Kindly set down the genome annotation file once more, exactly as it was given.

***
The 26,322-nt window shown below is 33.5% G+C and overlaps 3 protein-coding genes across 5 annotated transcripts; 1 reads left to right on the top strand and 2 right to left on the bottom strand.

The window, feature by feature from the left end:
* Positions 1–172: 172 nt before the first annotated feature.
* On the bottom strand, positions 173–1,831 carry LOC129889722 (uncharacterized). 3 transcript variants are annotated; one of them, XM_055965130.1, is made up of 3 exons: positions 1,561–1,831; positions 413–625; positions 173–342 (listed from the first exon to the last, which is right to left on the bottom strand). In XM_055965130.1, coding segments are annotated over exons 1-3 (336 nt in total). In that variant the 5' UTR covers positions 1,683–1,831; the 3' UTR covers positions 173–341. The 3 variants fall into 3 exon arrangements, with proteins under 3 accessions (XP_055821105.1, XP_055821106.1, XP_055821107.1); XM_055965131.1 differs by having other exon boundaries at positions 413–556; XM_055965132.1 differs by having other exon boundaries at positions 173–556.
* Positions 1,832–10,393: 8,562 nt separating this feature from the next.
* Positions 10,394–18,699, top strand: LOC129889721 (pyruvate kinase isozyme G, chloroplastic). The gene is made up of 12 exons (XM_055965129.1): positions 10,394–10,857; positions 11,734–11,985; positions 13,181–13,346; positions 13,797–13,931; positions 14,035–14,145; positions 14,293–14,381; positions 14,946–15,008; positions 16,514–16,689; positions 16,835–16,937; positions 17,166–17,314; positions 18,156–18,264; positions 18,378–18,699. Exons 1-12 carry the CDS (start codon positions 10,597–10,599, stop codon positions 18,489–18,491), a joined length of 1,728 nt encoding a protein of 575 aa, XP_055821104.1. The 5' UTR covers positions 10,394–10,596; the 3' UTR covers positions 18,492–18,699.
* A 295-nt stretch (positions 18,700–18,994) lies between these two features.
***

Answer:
The 26,322-nt window shown below is 33.5% G+C and overlaps 3 protein-coding genes across 5 annotated transcripts; 1 reads left to right on the top strand and 2 right to left on the bottom strand.

The window, feature by feature from the left end:
* Positions 1–172: 172 nt before the first annotated feature.
* On the bottom strand, positions 173–1,831 carry LOC129889722 (uncharacterized). 3 transcript variants are annotated; one of them, XM_055965130.1, is made up of 3 exons: positions 1,561–1,831; positions 413–625; positions 173–342 (listed from the first exon to the last, which is right to left on the bottom strand). In XM_055965130.1, coding segments are annotated over exons 1-3 (336 nt in total). In that variant the 5' UTR covers positions 1,683–1,831; the 3' UTR covers positions 173–341. The 3 variants fall into 3 exon arrangements, with proteins under 3 accessions (XP_055821105.1, XP_055821106.1, XP_055821107.1); XM_055965131.1 differs by having other exon boundaries at positions 413–556; XM_055965132.1 differs by having other exon boundaries at positions 173–556.
* Positions 1,832–10,393: 8,562 nt separating this feature from the next.
* Positions 10,394–18,699, top strand: LOC129889721 (pyruvate kinase isozyme G, chloroplastic). The gene is made up of 12 exons (XM_055965129.1): positions 10,394–10,857; positions 11,734–11,985; positions 13,181–13,346; positions 13,797–13,931; positions 14,035–14,145; positions 14,293–14,381; positions 14,946–15,008; positions 16,514–16,689; positions 16,835–16,937; positions 17,166–17,314; positions 18,156–18,264; positions 18,378–18,699. Exons 1-12 carry the CDS (start codon positions 10,597–10,599, stop codon positions 18,489–18,491), a joined length of 1,728 nt encoding a protein of 575 aa, XP_055821104.1. The 5' UTR covers positions 10,394–10,596; the 3' UTR covers positions 18,492–18,699.
* A 295-nt stretch (positions 18,700–18,994) lies between these two features.